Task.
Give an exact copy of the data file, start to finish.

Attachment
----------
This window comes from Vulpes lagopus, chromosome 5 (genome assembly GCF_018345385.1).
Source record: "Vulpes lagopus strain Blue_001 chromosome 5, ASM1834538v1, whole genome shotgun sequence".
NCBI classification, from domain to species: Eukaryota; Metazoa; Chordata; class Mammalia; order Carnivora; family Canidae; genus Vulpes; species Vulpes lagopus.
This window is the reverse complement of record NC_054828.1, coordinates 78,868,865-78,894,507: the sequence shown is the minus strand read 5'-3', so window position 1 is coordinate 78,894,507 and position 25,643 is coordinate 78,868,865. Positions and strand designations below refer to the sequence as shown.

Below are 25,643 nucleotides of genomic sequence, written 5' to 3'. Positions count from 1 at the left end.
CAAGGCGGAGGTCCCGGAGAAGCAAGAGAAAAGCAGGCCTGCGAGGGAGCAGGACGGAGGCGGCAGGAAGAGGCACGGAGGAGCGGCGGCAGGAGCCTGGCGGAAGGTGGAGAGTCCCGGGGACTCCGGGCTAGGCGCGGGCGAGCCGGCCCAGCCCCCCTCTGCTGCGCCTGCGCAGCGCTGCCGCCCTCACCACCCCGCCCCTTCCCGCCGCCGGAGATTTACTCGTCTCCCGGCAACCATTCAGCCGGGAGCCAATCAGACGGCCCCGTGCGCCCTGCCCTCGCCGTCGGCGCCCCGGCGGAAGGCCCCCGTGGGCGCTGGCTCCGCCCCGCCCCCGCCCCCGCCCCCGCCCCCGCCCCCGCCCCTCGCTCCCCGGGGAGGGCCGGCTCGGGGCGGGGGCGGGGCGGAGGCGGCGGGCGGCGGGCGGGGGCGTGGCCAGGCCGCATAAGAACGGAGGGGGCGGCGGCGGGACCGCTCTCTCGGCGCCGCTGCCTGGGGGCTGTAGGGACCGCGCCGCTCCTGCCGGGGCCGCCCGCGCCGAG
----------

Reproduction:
This window comes from Vulpes lagopus, chromosome 5 (genome assembly GCF_018345385.1).
Source record: "Vulpes lagopus strain Blue_001 chromosome 5, ASM1834538v1, whole genome shotgun sequence".
NCBI classification, from domain to species: Eukaryota; Metazoa; Chordata; class Mammalia; order Carnivora; family Canidae; genus Vulpes; species Vulpes lagopus.
This window is the reverse complement of record NC_054828.1, coordinates 78,868,865-78,894,507: the sequence shown is the minus strand read 5'-3', so window position 1 is coordinate 78,894,507 and position 25,643 is coordinate 78,868,865. Positions and strand designations below refer to the sequence as shown.

Below are 25,643 nucleotides of genomic sequence, written 5' to 3'. Positions count from 1 at the left end.
CAAGGCGGAGGTCCCGGAGAAGCAAGAGAAAAGCAGGCCTGCGAGGGAGCAGGACGGAGGCGGCAGGAAGAGGCACGGAGGAGCGGCGGCAGGAGCCTGGCGGAAGGTGGAGAGTCCCGGGGACTCCGGGCTAGGCGCGGGCGAGCCGGCCCAGCCCCCCTCTGCTGCGCCTGCGCAGCGCTGCCGCCCTCACCACCCCGCCCCTTCCCGCCGCCGGAGATTTACTCGTCTCCCGGCAACCATTCAGCCGGGAGCCAATCAGACGGCCCCGTGCGCCCTGCCCTCGCCGTCGGCGCCCCGGCGGAAGGCCCCCGTGGGCGCTGGCTCCGCCCCGCCCCCGCCCCCGCCCCCGCCCCCGCCCCCGCCCCTCGCTCCCCGGGGAGGGCCGGCTCGGGGCGGGGGCGGGGCGGAGGCGGCGGGCGGCGGGCGGGGGCGTGGCCAGGCCGCATAAGAACGGAGGGGGCGGCGGCGGGACCGCTCTCTCGGCGCCGCTGCCTGGGGGCTGTAGGGACCGCGCCGCTCCTGCCGGGGCCGCCCGCGCCGAG